There had been arguments about whether to emphasize funding for treatment or prevention.  The treatment argument had three elements, including the humanitarian one on not just letting people die, the economic one related to workforce loss, and third, the prevention argument itself, that your situation only got worse when you were tested and found to have AIDS.  AIDS, however, is not an immediately contagious disease like the flu.  That was one reason for its rapid spread, but it also provided the opportunity for preventive education to work.  Preventive education was UNESCO's focus.


Expanding on funding for the AIDS campaign, Dr. Piot said $2 billion was already being spent on AIDS treatment.  Additional monies could come from developed countries, debt relief, regular bilateral and multilateral channels and, of course, the Fund.  Mr. Wolfensohn gave a summary of World Bank assistance in the area of HIV/AIDS programmes, including those undertaken jointly with UNAIDS and with individual countries.  He also said the Bank was imminently providing more aid, and that it was ready to help with the Global Fund as long as aspects of the Fund were clarified.


Asked about the oversight of the Fund, Dr. Piot said a strong evaluation component would be built into the Fund.  Overheads would be absolutely minimal, and the Fund would support existing programmes and plans in countries rather than coming up with new plans.  However, proper management of the Fund also required institutional changes on the part of governments in terms of giving the Fund the leeway to disperse the money as needed.


Regarding the declaration itself, Dr. Piot said in response to questions that the document would be used to measure progress and to guide follow-up in specific situations.  Was it sufficiently finished? another correspondent asked.  How could UNESCO base its largest educational campaign even on a document in which wording itself had been the biggest stumbling block?  Mr. Hernes said there had been enough agreement despite differences to make a strongly workable declaration.  The issues at argument were contentious everywhere, including his country, Norway.  The real usefulness of the declaration was that it would change attitudes and policies quickly because it would be a united effort.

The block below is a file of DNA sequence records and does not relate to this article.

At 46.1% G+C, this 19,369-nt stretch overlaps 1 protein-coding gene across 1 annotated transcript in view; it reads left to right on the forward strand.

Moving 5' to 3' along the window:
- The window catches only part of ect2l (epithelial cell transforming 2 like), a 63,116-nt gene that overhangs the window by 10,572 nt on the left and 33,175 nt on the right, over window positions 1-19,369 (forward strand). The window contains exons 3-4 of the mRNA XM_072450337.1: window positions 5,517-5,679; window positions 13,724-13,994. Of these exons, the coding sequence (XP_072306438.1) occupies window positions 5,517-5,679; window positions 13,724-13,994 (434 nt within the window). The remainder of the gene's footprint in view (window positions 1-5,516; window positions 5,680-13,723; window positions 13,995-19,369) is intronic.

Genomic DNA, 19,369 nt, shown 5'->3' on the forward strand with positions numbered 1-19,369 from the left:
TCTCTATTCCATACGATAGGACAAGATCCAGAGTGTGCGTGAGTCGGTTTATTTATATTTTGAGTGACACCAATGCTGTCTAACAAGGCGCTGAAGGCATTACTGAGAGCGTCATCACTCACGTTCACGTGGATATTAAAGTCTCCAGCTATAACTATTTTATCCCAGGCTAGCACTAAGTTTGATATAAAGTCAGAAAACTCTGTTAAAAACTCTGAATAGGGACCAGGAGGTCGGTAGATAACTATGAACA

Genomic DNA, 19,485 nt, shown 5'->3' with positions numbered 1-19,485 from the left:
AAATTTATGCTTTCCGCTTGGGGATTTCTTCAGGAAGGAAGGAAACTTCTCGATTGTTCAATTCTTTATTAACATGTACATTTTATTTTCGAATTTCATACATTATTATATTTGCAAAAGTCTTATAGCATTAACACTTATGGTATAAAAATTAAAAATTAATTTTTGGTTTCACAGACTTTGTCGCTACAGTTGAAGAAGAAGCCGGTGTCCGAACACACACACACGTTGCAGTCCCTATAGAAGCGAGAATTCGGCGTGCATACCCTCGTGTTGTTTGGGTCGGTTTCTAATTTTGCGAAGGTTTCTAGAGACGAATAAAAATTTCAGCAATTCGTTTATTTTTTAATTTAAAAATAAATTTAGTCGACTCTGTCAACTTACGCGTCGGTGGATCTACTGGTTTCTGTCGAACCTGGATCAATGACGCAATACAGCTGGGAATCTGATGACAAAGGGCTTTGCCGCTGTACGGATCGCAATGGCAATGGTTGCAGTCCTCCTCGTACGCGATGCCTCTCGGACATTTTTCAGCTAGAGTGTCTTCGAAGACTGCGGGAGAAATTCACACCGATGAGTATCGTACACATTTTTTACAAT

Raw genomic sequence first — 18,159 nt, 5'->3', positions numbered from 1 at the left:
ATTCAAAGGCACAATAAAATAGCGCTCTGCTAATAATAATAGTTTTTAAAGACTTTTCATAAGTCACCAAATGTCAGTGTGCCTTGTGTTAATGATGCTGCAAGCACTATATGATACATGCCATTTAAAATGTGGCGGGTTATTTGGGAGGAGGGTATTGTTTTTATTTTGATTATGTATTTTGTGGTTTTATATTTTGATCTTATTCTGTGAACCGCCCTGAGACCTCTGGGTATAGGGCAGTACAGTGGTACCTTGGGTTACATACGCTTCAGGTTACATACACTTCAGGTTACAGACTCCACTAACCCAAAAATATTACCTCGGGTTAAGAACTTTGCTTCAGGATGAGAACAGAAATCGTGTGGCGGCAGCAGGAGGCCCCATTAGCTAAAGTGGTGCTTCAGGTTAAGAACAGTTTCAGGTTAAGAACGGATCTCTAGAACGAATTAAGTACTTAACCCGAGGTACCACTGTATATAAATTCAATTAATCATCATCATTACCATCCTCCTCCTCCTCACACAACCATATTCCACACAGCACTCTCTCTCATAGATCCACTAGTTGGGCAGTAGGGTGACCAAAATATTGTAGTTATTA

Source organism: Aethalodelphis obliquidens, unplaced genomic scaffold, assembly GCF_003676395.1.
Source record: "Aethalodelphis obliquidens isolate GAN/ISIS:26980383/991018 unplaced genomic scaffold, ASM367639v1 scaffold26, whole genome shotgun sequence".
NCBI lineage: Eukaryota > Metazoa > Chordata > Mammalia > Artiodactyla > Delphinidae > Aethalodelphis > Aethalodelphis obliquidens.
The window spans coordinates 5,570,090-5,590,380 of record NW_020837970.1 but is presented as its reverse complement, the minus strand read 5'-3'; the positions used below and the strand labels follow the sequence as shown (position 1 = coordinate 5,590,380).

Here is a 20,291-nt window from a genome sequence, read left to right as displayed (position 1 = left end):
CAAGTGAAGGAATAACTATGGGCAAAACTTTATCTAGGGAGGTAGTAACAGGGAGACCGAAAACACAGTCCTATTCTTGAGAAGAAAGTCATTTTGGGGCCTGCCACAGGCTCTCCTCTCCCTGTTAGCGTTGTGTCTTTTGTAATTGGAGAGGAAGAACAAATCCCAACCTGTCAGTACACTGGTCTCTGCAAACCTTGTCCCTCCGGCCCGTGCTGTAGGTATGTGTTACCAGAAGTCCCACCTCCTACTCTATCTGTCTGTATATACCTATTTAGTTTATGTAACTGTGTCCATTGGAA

How much of a basis was there for believing that the momentum of the session could be translated into actions on the ground?  Why wouldn't the Fund break down in the usual arguing over who got how much and whether the drug companies were getting too much?


Dr. Piot said the question of who got what would not arise because the declaration and the debates behind it had been explicit.  The concepts had not been covered in "diplomatese."  Governments and civil society would use the labour code to implement changes.  However, he added, the momentum had to be continued by everyone.  That would happen because the alternative was death for young people.  Still, the top leaders of Asia, Eastern Europe and South America had been absent from the special session.  The debate would continue with regard to both the declaration and the Fund.  Discussion about distributing the Fund would be minimal if the point of entry was at the country level.


In response to other questions, Mr. Hernes said only a vaccine would stop the epidemic.  Short of that, the goal was to have a decline in new infections of young people, which presumed that, once learned, safe sex would be continued.  With regard to development of anti-retroviral drugs and generic competition to

bring down price, Dr. Piot said the declaration specifically called for measures that were most cost-saving.


Several speakers, including Dr. Wolfensohn, assured a correspondent about the strong emphasis put on reaching the grass roots.  And, finally, Mr. Somavia said that an association with UNAIDS had been a way for the ILO to fill an AIDS vacuum in its own programmes.